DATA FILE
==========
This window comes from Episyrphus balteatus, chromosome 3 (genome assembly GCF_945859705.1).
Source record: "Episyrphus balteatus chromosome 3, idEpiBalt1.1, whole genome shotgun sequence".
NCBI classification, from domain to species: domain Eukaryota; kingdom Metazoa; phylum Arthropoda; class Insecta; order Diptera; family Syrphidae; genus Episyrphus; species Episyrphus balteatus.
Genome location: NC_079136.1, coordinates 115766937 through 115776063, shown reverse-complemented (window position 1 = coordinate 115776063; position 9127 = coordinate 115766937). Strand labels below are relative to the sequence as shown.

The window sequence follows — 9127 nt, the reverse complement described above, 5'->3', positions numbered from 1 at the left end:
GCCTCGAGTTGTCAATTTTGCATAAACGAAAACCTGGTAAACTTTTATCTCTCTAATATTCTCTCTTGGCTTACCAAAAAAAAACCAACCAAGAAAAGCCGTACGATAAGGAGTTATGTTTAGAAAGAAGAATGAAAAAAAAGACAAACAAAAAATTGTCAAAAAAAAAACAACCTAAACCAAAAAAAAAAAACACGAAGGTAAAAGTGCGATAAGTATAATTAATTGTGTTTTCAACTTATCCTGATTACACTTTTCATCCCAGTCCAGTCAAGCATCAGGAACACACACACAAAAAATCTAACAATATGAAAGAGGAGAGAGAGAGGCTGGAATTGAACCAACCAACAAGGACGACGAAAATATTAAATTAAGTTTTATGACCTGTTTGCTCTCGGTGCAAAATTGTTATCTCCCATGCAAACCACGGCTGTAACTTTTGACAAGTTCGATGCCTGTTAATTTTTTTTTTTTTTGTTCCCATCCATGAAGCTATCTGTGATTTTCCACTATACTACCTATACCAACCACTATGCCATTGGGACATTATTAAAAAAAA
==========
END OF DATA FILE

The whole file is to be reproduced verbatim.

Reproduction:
This window comes from Episyrphus balteatus, chromosome 3 (genome assembly GCF_945859705.1).
Source record: "Episyrphus balteatus chromosome 3, idEpiBalt1.1, whole genome shotgun sequence".
NCBI classification, from domain to species: domain Eukaryota; kingdom Metazoa; phylum Arthropoda; class Insecta; order Diptera; family Syrphidae; genus Episyrphus; species Episyrphus balteatus.
Genome location: NC_079136.1, coordinates 115766937 through 115776063, shown reverse-complemented (window position 1 = coordinate 115776063; position 9127 = coordinate 115766937). Strand labels below are relative to the sequence as shown.

The window sequence follows — 9127 nt, the reverse complement described above, 5'->3', positions numbered from 1 at the left end:
GCCTCGAGTTGTCAATTTTGCATAAACGAAAACCTGGTAAACTTTTATCTCTCTAATATTCTCTCTTGGCTTACCAAAAAAAAACCAACCAAGAAAAGCCGTACGATAAGGAGTTATGTTTAGAAAGAAGAATGAAAAAAAAGACAAACAAAAAATTGTCAAAAAAAAAACAACCTAAACCAAAAAAAAAAAACACGAAGGTAAAAGTGCGATAAGTATAATTAATTGTGTTTTCAACTTATCCTGATTACACTTTTCATCCCAGTCCAGTCAAGCATCAGGAACACACACACAAAAAATCTAACAATATGAAAGAGGAGAGAGAGAGGCTGGAATTGAACCAACCAACAAGGACGACGAAAATATTAAATTAAGTTTTATGACCTGTTTGCTCTCGGTGCAAAATTGTTATCTCCCATGCAAACCACGGCTGTAACTTTTGACAAGTTCGATGCCTGTTAATTTTTTTTTTTTTTGTTCCCATCCATGAAGCTATCTGTGATTTTCCACTATACTACCTATACCAACCACTATGCCATTGGGACATTATTAAAAAAAA